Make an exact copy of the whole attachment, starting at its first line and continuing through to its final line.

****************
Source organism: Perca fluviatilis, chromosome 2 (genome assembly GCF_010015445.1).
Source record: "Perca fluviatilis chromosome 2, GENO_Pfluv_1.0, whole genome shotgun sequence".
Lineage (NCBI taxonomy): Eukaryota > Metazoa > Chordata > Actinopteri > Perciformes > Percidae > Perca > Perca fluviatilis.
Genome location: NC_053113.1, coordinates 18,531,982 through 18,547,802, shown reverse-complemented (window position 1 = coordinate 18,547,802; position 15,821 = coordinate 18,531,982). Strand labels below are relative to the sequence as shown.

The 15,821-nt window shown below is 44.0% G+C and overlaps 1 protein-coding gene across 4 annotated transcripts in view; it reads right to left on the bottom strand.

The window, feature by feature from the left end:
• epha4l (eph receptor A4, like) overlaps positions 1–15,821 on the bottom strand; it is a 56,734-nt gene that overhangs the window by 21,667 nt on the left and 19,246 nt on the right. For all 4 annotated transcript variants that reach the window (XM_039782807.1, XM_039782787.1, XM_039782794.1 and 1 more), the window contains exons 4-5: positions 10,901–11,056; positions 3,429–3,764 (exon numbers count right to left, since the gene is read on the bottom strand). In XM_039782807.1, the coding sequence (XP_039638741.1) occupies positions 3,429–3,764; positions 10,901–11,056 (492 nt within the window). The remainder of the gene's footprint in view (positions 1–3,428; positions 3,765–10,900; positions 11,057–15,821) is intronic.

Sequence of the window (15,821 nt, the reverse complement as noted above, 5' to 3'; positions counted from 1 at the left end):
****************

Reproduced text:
Source organism: Perca fluviatilis, chromosome 2 (genome assembly GCF_010015445.1).
Source record: "Perca fluviatilis chromosome 2, GENO_Pfluv_1.0, whole genome shotgun sequence".
Lineage (NCBI taxonomy): Eukaryota > Metazoa > Chordata > Actinopteri > Perciformes > Percidae > Perca > Perca fluviatilis.
Genome location: NC_053113.1, coordinates 18,531,982 through 18,547,802, shown reverse-complemented (window position 1 = coordinate 18,547,802; position 15,821 = coordinate 18,531,982). Strand labels below are relative to the sequence as shown.

The 15,821-nt window shown below is 44.0% G+C and overlaps 1 protein-coding gene across 4 annotated transcripts in view; it reads right to left on the bottom strand.

The window, feature by feature from the left end:
• epha4l (eph receptor A4, like) overlaps positions 1–15,821 on the bottom strand; it is a 56,734-nt gene that overhangs the window by 21,667 nt on the left and 19,246 nt on the right. For all 4 annotated transcript variants that reach the window (XM_039782807.1, XM_039782787.1, XM_039782794.1 and 1 more), the window contains exons 4-5: positions 10,901–11,056; positions 3,429–3,764 (exon numbers count right to left, since the gene is read on the bottom strand). In XM_039782807.1, the coding sequence (XP_039638741.1) occupies positions 3,429–3,764; positions 10,901–11,056 (492 nt within the window). The remainder of the gene's footprint in view (positions 1–3,428; positions 3,765–10,900; positions 11,057–15,821) is intronic.

Sequence of the window (15,821 nt, the reverse complement as noted above, 5' to 3'; positions counted from 1 at the left end):